If everything has gone well your first bite will be a revelation. Properly done, rib meat can be wonderfully tender. Slow cooked over 9 hours with a nice rub and sauce then chopped and mixed up yields the most succulent melt-in-your-mouth beef with a much more choice flavor than brisket, such that while you would never give up good sliced brisket, it might be knocked down a notch in your favorite beef BBQ sandwich list.
Oh and did I mention the whole experience can be achieved for about 1/2 the price of a large brisket? The painful part is the skill required to shave the meat off the bone in such a way that you don’t end up with an overly fatty mess, and the labor in prepping the rack and trimming it. It’s messy and takes a lot of time vs simply slicing brisket with a meat processor.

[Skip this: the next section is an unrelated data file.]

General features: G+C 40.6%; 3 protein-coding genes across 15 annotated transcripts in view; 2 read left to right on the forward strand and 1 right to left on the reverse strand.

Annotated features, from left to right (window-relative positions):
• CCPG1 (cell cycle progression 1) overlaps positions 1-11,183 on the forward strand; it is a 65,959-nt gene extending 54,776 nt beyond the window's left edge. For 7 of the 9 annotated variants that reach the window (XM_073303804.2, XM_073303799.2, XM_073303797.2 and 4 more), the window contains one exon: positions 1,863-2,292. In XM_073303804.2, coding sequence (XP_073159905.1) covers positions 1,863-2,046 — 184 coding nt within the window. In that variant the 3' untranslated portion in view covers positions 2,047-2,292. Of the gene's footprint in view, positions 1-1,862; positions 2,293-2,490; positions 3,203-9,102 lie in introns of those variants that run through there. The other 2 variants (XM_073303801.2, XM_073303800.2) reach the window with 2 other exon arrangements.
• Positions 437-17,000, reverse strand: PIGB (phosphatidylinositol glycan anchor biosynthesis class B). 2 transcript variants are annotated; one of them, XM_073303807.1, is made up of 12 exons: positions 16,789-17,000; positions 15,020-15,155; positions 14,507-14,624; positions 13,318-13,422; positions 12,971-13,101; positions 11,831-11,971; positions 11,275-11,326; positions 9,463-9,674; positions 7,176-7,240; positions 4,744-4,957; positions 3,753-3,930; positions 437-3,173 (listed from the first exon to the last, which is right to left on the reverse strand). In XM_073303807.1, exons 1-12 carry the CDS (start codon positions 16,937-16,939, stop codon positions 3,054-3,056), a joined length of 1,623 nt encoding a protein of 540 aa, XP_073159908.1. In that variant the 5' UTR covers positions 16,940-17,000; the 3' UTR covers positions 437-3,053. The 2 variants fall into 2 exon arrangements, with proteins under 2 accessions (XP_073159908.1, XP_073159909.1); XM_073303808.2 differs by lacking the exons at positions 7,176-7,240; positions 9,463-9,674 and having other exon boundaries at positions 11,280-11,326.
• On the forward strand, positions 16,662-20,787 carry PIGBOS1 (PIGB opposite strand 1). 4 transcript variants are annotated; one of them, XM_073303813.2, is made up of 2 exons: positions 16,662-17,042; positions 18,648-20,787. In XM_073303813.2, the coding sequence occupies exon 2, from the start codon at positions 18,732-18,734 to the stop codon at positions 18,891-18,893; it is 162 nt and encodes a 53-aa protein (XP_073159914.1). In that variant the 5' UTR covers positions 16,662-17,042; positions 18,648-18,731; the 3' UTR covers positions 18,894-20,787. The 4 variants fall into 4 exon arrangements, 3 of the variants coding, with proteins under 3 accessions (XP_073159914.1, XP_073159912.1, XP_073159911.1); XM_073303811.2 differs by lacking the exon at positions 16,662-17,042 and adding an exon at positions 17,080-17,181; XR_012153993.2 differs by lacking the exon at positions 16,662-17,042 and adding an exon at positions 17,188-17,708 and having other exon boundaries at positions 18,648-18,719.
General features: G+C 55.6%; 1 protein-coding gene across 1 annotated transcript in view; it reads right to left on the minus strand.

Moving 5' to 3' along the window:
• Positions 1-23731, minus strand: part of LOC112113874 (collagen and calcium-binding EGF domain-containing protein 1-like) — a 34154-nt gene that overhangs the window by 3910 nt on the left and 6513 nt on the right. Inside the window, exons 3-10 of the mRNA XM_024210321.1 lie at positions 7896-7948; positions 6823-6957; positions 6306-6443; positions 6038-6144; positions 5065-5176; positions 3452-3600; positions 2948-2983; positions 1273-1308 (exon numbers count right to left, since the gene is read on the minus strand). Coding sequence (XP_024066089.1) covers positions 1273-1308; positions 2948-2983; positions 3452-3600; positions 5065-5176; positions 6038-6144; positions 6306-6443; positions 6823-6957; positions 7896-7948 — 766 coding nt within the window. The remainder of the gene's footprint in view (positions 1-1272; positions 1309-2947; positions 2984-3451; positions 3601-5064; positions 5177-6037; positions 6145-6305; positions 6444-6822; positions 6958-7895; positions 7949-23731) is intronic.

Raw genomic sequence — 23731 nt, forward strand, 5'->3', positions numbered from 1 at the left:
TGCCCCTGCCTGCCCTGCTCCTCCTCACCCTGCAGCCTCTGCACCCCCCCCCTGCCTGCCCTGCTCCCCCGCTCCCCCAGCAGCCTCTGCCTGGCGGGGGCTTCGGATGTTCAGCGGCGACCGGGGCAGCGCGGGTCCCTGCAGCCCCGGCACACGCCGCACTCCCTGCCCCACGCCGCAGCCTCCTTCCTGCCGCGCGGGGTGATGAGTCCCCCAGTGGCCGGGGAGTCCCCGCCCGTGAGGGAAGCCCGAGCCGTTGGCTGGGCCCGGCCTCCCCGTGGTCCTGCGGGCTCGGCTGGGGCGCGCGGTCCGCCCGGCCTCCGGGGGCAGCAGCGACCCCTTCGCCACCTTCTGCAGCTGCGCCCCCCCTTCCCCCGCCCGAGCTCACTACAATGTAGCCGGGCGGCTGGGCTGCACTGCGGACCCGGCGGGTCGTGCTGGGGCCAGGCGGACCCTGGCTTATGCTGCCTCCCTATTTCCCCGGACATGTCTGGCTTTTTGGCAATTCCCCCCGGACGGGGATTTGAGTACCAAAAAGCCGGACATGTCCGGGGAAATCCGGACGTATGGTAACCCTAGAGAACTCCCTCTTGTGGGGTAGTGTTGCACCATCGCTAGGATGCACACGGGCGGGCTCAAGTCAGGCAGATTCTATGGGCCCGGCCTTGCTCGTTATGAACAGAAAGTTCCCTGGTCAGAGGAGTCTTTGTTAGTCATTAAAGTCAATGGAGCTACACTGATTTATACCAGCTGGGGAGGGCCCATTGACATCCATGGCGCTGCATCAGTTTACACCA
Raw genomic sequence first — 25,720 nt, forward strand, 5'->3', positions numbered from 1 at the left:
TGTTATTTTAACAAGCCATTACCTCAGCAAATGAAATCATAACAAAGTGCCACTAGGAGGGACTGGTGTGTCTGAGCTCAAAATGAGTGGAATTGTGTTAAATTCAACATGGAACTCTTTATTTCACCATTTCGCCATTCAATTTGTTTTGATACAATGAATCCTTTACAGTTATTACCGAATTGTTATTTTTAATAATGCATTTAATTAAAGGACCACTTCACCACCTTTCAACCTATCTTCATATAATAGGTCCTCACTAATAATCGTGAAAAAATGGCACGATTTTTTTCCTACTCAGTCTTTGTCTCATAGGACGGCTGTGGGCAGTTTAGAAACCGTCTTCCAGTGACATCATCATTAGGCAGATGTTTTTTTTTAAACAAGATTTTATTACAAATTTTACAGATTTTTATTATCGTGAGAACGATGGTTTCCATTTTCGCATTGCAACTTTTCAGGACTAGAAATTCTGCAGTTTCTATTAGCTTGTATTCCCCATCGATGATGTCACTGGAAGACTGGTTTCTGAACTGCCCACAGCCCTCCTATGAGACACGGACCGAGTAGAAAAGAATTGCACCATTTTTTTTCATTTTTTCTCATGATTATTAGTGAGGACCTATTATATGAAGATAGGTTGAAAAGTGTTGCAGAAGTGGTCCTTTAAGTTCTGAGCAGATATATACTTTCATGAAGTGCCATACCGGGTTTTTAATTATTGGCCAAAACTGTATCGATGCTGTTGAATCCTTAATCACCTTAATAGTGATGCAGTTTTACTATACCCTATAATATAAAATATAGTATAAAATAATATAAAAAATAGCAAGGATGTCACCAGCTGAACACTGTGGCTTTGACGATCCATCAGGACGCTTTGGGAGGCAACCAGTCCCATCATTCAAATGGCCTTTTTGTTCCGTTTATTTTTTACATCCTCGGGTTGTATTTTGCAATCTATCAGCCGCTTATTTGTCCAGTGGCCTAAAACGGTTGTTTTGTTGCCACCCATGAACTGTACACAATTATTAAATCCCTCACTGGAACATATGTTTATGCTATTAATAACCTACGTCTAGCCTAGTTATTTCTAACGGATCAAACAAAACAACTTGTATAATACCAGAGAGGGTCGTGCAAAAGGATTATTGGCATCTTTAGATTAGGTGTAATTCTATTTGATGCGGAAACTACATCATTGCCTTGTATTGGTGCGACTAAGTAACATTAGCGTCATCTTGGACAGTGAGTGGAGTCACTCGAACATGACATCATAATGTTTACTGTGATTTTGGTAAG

Best part? Not only do you have amazing meat, you have roasted rib bones all cleaned off and ready to make beef stock out of!